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Circulatory System

Circulatory System

The circulatory system is the system of organs and tissues involved in the circulation of blood and lymph throughout the body. The arterioles, capillaries, veins, heart, and lymph all form part of the circulatory system. The main function of this system is to transport essential materials (oxygen, glucose, electrolytes) to and from cells.

Arteries are defined as any blood vessels carrying blood away from the heart. The arterial walls are thicker and more muscular than those of the veins, since the pressure of blood is greater in the arteries than in the veins. The largest artery is the aorta, which transports blood from the heart to the rest of the body. The arteries narrow into arterioles, which subsequently narrow to create capillaries.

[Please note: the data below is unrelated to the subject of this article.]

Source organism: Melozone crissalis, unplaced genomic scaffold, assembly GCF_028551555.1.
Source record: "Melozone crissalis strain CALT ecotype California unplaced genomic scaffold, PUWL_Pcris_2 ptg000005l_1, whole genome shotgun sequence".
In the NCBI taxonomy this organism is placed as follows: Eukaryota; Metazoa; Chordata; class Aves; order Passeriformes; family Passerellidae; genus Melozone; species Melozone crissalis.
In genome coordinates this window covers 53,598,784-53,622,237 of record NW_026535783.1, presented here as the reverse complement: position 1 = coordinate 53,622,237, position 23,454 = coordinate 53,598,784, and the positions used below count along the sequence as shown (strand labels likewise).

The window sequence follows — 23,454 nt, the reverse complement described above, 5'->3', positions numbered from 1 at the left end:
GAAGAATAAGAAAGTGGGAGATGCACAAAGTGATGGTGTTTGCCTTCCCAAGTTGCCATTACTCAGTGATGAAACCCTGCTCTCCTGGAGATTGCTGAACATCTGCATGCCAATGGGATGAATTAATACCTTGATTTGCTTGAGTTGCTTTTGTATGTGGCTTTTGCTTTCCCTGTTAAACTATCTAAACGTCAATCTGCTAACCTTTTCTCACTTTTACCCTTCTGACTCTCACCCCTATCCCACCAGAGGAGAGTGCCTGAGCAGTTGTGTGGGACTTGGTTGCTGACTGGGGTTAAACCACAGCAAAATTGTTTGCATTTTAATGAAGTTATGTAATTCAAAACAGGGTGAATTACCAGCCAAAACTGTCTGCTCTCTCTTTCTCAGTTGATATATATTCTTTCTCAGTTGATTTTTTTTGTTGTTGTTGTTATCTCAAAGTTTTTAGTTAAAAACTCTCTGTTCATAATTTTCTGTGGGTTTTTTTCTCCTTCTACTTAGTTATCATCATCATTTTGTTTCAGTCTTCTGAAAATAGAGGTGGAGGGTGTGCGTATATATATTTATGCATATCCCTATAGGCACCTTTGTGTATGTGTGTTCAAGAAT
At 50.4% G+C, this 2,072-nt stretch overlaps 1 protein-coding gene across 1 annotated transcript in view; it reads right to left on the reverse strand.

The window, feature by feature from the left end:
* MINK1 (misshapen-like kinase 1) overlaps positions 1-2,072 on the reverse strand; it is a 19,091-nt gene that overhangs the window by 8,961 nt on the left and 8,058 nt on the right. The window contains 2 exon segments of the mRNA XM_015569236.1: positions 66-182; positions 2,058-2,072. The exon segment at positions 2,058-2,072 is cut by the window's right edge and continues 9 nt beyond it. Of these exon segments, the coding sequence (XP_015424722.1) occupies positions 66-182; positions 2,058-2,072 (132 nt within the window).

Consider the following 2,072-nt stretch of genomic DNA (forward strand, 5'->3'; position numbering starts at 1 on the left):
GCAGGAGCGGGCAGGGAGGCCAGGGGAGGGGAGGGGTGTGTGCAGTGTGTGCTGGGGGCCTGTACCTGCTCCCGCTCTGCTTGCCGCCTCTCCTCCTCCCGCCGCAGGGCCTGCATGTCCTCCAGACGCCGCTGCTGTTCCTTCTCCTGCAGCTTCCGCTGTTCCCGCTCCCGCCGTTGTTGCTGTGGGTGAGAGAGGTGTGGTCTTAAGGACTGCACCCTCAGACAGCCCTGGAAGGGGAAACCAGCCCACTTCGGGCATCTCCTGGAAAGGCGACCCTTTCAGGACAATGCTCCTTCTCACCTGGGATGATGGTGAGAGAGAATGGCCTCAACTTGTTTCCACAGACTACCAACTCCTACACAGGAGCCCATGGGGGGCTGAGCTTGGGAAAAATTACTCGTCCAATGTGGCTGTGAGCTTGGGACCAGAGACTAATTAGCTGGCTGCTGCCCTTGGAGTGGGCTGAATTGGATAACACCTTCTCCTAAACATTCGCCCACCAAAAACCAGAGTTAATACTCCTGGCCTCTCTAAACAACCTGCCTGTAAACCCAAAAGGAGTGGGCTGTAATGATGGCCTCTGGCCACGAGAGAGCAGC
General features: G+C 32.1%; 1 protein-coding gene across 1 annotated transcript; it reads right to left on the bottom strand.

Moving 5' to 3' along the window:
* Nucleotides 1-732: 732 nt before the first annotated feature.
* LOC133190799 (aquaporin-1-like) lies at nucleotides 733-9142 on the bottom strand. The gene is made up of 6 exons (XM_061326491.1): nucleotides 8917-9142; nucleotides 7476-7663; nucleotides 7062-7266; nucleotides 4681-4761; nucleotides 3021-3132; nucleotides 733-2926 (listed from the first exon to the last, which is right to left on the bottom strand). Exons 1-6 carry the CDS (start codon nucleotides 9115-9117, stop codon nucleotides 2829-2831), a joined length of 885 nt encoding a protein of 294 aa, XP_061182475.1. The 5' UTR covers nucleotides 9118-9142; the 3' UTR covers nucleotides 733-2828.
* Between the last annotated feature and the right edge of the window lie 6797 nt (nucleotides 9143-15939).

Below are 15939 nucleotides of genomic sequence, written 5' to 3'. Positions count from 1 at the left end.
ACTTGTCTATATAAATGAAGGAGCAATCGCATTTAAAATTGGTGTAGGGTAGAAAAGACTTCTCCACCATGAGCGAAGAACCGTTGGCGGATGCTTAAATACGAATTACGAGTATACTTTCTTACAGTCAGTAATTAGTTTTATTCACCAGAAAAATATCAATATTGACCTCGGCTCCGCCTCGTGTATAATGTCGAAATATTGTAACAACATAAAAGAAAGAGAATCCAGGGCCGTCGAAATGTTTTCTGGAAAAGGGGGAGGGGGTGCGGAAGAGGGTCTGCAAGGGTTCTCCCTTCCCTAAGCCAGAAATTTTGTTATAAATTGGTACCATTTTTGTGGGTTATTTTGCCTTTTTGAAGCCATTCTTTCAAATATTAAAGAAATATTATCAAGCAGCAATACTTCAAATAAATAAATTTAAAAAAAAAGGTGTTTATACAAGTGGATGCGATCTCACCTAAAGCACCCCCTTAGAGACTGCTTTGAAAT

Veins are defined as any blood vessels which carry blood to the heart. Double valves break veins into chambers, thus preventing the back flow of blood.

Capillaries are microscopic blood vessels, a single cell layer in thickness. Capillaries join the arteries to the veins and are the sites where essential nutrients are exchanged between the blood and component cells of the body.


References
Antony, C.P. & G.A. Thibodeaw. 1979. Textbook of Anatomy and Physiology. The C.V. Mosby Company, St. Louis. 731 pp.

Lockhart, R.D., G.F. Hamilton, et. al. 1974. Anatomy of The Human Body. Faber and Faber Limited. London. 697 pp.

Van Amerongen, C. The Way Things Work; Book Of The Body. New York: Simon and Schuster, 1979.

 


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